Despite the fact that the IRS’s official position indicates that charity care outside of the emergency room is not required for tax-exempt status, tax-exempt hospitals have typically provided some level of charity care. Accordingly, a tax-exempt hospital should be prepared to demonstrate how charity care is identified, calculated, accounted for and documented as well as how its availability is communicated to the public. Special attention should be placed on the hospital’s ability to answer the specific questions set forth in IRS Field Service Advice 200110030.
Expect focus on the degree of independence among the members of the governing board of the hospital and, where applicable, of the parent corporation. Congressional statements, the Panel on the Nonprofit Sector’s Final Report to Congress, the American University situation and revisions to Form 1023 and 990, all suggest that the structure, size and constitution of the governing board may be a more significant component of community benefit than it was in 1969.
Conflict of Interest Policy and Procedure
A likely target will be policies and procedures that reflect a sensitivity to, and oversight of, conflicts of interest at the governing board level and of the duty to disclose and fairly resolve potential conflicts.
As evidenced by the 2004-2005 IRS soft contact audits, the process by which (reasonable) executive compensation is determined and the transparency of that process will play an increasingly significant role in regulators’ perspectives on whether tax-exempt status is warranted.
Periodic Mission Reviews
Both Congress and the IRS increasingly ask whether tax-exempt hospitals periodically assess the organization’s performance and effectiveness as they relate to its charitable mission.
Review of Board Minutes and Key Committee Minutes
Board and key committee minutes continue to be areas of IRS review in almost every audit to the extent they reflect the presence of an informed, disinterested decision-making process. The minutes should reflect the charitable nature of activities and not just the financial performance of such activities.
The IRS released its formal position on physician recruitment in 1997 (Rev. Rul. 97-21). Since that time, the IRS has been silent on the issue.
Incentive and Deferred Compensation
A likely area of interest will be evidence that all incentive and deferred compensation arrangements (executive and physician) were appropriately determined, reviewed and documented.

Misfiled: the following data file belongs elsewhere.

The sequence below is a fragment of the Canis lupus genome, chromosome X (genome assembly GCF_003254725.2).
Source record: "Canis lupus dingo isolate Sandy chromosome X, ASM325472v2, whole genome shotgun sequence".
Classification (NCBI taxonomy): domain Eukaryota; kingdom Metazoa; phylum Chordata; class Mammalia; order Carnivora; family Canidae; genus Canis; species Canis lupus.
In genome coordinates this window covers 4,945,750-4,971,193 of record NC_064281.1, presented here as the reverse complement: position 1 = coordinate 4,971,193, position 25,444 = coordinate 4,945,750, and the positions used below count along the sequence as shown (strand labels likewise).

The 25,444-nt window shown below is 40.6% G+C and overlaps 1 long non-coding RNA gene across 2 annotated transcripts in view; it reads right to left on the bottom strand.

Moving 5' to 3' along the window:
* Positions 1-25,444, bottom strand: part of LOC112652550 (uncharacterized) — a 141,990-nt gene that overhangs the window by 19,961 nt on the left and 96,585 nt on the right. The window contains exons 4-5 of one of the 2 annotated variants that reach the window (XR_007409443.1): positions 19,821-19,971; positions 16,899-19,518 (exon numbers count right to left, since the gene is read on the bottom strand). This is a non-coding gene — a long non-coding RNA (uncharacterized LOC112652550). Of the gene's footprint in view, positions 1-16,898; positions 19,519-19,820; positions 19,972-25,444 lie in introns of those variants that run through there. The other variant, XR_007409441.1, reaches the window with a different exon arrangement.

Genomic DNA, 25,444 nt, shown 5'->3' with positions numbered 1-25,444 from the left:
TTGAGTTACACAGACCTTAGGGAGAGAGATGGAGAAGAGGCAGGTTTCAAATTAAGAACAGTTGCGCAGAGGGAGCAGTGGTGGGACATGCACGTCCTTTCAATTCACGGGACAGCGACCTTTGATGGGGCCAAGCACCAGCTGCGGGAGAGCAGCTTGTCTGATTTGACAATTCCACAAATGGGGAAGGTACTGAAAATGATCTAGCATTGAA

Governance Best Practices
While no one would ever suggest that “best practices” have a direct role in obtaining or maintaining tax-exemption, their adoption is reflective of the governing board’s “good faith.”
In his public comments and actions through the Finance Committee, Senator Grassley has expressed great interest in the widespread practice of nonprofit hospitals investing in joint ventures with physicians and other third parties and how they further a hospital’s tax-exempt purposes. (However, the IRS has not been active in this area.)
Congress and members of the public have been focusing on offshore accounts and companies more frequently. There is particular focus on their purpose and the reimbursement of travel and entertainment expenses of corporate directors associated with attendance at board meetings.
Travel (Including Spousal Travel) and Entertainment Expenses
Of all the tax issues that exist in the nonprofit world, few are more attractive to media outlets and Congress than an organization’s practices and procedures with respect to travel and entertainment expenses, spousal travel and club dues.
What is the appropriate spending authority of a chief executive officer? What is the distinction between “personal” and “business-related” expenses? What are the related intermediate sanctions and individual income tax implications?
Medical Staff Perquisites
Frequently a source of IRS scrutiny and concerns, any benefits provided to medical staff and/or the board of directors should be reviewed.
We recommend that tax-exempt, nonprofit hospitals prepare for receipt of a community benefit soft contact audit request. Our experience advising clients responding to the 2004-2005 executive compensation audits suggests that such preparation might logically include reviewing community benefit activities and the collection, documentation and dissemination of information about such activities. Hospitals that will be successful in responding to these audits are likely to be those that have a specific strategy for responding to a range of community benefit-related issues. Those hospitals that are not selected to participate in soft contact audit process should nevertheless expect to receive increased “spill over” scrutiny on community benefit matters from local community interest groups and the media.